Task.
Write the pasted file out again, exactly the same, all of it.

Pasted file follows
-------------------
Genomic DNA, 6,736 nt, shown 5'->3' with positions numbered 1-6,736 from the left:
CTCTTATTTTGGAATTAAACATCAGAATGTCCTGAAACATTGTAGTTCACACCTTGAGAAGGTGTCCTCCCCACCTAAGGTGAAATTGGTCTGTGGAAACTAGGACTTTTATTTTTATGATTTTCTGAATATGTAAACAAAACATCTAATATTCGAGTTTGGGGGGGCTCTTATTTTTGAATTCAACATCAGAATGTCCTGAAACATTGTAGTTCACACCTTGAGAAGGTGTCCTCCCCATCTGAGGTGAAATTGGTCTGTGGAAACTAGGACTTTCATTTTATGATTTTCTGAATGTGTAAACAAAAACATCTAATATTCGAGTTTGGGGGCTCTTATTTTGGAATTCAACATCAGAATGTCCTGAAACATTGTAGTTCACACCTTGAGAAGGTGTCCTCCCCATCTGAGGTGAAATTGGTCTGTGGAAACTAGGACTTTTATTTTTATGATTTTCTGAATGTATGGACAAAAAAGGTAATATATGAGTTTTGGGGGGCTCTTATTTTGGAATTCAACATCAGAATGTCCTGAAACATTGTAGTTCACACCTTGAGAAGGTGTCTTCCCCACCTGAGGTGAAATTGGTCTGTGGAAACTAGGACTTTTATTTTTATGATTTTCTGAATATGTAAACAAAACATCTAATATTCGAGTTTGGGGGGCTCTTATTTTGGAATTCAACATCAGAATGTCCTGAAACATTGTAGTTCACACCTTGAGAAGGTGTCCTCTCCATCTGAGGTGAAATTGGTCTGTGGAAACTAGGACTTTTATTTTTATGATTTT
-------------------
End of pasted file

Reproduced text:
Genomic DNA, 6,736 nt, shown 5'->3' with positions numbered 1-6,736 from the left:
CTCTTATTTTGGAATTAAACATCAGAATGTCCTGAAACATTGTAGTTCACACCTTGAGAAGGTGTCCTCCCCACCTAAGGTGAAATTGGTCTGTGGAAACTAGGACTTTTATTTTTATGATTTTCTGAATATGTAAACAAAACATCTAATATTCGAGTTTGGGGGGGCTCTTATTTTTGAATTCAACATCAGAATGTCCTGAAACATTGTAGTTCACACCTTGAGAAGGTGTCCTCCCCATCTGAGGTGAAATTGGTCTGTGGAAACTAGGACTTTCATTTTATGATTTTCTGAATGTGTAAACAAAAACATCTAATATTCGAGTTTGGGGGCTCTTATTTTGGAATTCAACATCAGAATGTCCTGAAACATTGTAGTTCACACCTTGAGAAGGTGTCCTCCCCATCTGAGGTGAAATTGGTCTGTGGAAACTAGGACTTTTATTTTTATGATTTTCTGAATGTATGGACAAAAAAGGTAATATATGAGTTTTGGGGGGCTCTTATTTTGGAATTCAACATCAGAATGTCCTGAAACATTGTAGTTCACACCTTGAGAAGGTGTCTTCCCCACCTGAGGTGAAATTGGTCTGTGGAAACTAGGACTTTTATTTTTATGATTTTCTGAATATGTAAACAAAACATCTAATATTCGAGTTTGGGGGGCTCTTATTTTGGAATTCAACATCAGAATGTCCTGAAACATTGTAGTTCACACCTTGAGAAGGTGTCCTCTCCATCTGAGGTGAAATTGGTCTGTGGAAACTAGGACTTTTATTTTTATGATTTT